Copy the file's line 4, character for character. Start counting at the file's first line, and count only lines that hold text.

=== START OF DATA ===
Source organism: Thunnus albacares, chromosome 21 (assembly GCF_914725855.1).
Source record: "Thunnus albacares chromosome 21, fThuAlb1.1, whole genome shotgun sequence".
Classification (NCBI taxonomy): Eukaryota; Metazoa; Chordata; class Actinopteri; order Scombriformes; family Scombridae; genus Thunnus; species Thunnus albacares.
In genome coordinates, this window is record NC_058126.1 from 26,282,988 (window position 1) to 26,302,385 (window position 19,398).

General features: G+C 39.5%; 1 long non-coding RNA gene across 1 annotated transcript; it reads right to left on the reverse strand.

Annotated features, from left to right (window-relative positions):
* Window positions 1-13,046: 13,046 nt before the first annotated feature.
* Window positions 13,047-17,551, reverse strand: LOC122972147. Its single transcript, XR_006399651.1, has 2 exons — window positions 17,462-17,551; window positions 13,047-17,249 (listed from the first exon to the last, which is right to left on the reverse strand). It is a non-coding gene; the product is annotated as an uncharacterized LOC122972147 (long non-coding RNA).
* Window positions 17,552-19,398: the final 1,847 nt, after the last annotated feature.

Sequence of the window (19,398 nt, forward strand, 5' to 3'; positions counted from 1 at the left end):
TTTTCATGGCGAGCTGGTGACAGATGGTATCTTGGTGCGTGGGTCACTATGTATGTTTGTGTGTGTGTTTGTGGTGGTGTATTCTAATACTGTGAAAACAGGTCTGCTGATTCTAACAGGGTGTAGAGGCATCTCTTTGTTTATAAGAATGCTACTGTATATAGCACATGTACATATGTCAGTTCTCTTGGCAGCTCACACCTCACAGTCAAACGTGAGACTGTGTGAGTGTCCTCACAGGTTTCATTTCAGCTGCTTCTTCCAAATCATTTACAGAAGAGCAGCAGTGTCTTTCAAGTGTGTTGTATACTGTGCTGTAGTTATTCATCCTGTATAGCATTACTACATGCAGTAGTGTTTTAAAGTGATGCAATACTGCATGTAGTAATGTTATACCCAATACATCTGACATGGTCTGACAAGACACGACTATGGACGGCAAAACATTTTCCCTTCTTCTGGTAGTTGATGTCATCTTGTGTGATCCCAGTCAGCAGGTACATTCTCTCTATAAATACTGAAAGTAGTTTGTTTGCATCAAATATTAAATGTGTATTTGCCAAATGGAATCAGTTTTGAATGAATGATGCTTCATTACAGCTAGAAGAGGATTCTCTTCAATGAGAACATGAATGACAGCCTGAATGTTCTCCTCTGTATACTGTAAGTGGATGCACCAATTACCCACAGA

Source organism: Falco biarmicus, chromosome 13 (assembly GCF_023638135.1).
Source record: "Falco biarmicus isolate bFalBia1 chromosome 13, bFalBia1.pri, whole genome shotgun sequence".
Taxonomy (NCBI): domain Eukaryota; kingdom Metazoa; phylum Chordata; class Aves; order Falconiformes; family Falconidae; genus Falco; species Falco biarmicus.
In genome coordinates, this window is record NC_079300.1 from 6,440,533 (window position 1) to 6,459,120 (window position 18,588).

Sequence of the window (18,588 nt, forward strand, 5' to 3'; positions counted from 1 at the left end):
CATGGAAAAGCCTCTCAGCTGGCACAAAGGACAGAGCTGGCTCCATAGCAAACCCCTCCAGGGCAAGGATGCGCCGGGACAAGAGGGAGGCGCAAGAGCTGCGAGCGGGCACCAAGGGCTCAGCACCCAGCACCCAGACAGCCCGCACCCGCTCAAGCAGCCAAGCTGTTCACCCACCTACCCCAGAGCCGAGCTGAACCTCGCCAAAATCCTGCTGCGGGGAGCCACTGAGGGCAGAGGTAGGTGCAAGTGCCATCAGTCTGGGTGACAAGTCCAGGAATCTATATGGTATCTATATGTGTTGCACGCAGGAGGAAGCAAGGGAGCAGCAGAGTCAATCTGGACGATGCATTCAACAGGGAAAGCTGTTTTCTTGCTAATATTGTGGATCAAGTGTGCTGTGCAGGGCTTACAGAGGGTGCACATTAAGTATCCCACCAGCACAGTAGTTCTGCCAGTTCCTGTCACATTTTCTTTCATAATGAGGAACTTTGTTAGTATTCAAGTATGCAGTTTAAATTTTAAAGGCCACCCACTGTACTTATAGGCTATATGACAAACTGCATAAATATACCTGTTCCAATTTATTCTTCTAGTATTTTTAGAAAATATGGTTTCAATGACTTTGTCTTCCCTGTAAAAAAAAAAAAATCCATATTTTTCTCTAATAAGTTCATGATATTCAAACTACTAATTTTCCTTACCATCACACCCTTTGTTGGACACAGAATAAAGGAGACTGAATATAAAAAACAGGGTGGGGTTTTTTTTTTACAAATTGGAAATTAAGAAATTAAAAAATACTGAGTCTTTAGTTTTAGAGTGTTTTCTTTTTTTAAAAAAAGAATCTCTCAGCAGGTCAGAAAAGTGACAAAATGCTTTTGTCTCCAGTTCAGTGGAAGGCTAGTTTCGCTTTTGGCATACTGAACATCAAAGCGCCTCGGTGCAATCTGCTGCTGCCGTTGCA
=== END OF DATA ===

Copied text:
In genome coordinates, this window is record NC_058126.1 from 26,282,988 (window position 1) to 26,302,385 (window position 19,398).